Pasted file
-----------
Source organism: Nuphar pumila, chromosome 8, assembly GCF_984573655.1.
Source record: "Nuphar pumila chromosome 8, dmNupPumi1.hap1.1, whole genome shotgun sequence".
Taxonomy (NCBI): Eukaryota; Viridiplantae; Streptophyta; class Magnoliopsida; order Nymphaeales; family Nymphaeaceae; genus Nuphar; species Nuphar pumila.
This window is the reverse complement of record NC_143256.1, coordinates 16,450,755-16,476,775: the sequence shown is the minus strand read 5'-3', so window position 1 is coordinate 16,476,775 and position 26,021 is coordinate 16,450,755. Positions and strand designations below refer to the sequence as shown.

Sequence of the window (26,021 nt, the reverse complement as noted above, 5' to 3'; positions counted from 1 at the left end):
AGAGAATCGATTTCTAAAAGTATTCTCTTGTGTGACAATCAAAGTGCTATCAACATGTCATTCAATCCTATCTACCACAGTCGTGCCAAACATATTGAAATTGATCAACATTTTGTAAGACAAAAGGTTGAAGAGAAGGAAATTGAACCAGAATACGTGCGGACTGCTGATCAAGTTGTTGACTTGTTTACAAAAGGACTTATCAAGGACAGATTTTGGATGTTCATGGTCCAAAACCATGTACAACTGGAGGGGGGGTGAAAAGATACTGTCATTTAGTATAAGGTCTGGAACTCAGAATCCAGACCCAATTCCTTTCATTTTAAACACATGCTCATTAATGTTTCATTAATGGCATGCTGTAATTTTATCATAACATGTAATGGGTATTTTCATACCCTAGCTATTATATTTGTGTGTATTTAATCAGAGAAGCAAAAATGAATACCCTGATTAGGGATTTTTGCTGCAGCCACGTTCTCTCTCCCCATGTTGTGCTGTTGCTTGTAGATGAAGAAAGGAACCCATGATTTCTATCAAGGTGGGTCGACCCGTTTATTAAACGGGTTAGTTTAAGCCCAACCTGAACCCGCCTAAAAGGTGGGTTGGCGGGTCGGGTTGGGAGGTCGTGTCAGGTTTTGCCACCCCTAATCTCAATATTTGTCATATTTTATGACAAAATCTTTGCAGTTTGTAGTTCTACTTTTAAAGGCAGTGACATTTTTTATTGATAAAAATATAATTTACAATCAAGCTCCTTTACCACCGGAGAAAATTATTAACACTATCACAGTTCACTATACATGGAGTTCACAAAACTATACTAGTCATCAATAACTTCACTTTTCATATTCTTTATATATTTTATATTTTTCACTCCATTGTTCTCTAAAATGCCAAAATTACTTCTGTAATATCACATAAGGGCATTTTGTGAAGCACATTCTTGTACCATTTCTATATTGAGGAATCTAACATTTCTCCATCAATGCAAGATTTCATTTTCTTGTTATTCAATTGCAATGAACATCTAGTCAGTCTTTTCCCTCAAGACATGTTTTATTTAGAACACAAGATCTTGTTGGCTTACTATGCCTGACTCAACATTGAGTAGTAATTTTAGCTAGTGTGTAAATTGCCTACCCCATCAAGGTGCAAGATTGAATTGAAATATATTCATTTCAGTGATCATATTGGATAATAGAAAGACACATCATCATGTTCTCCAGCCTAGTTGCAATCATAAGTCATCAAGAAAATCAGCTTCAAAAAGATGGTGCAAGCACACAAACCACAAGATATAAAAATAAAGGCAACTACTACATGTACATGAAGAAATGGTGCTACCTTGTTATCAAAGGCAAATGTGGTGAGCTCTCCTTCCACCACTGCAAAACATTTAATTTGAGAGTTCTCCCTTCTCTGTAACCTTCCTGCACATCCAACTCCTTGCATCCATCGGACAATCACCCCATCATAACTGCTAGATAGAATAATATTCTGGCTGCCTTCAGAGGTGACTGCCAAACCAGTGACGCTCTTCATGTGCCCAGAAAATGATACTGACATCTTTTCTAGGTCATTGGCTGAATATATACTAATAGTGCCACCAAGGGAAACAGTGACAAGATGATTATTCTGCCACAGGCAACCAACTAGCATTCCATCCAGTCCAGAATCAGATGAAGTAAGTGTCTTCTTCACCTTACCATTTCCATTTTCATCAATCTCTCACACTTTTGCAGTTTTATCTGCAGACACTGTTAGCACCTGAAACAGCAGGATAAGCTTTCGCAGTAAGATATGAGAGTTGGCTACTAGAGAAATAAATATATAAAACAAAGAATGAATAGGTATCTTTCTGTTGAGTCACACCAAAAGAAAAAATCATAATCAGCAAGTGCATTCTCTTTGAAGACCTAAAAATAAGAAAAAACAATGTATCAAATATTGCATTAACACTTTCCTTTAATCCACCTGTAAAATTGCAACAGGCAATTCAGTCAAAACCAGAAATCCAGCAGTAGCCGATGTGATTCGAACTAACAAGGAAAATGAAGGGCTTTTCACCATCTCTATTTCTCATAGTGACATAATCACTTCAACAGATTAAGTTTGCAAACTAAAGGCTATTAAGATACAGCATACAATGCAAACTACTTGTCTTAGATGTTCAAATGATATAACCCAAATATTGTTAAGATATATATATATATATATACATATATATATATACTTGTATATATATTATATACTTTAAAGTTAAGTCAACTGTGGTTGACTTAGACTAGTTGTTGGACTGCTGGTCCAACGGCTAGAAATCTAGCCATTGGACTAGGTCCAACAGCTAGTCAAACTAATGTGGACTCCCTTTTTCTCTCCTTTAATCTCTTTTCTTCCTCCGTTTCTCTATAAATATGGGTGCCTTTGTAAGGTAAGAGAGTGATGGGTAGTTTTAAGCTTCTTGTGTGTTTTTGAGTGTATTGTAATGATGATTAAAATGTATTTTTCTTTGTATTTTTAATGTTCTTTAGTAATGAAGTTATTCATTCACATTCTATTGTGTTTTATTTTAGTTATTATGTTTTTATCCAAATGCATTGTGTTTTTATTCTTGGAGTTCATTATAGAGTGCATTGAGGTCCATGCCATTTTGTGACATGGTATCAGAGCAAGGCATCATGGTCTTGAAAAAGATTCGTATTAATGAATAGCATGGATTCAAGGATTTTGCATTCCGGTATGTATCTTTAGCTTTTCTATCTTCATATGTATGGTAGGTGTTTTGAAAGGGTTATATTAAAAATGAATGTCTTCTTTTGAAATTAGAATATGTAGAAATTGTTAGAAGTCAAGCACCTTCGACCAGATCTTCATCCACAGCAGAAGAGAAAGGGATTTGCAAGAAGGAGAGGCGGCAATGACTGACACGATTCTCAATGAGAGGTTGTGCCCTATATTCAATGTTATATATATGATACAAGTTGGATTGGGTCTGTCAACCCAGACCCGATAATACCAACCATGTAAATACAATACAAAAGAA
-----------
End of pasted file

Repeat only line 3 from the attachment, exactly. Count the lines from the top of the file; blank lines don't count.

Taxonomy (NCBI): Eukaryota; Viridiplantae; Streptophyta; class Magnoliopsida; order Nymphaeales; family Nymphaeaceae; genus Nuphar; species Nuphar pumila.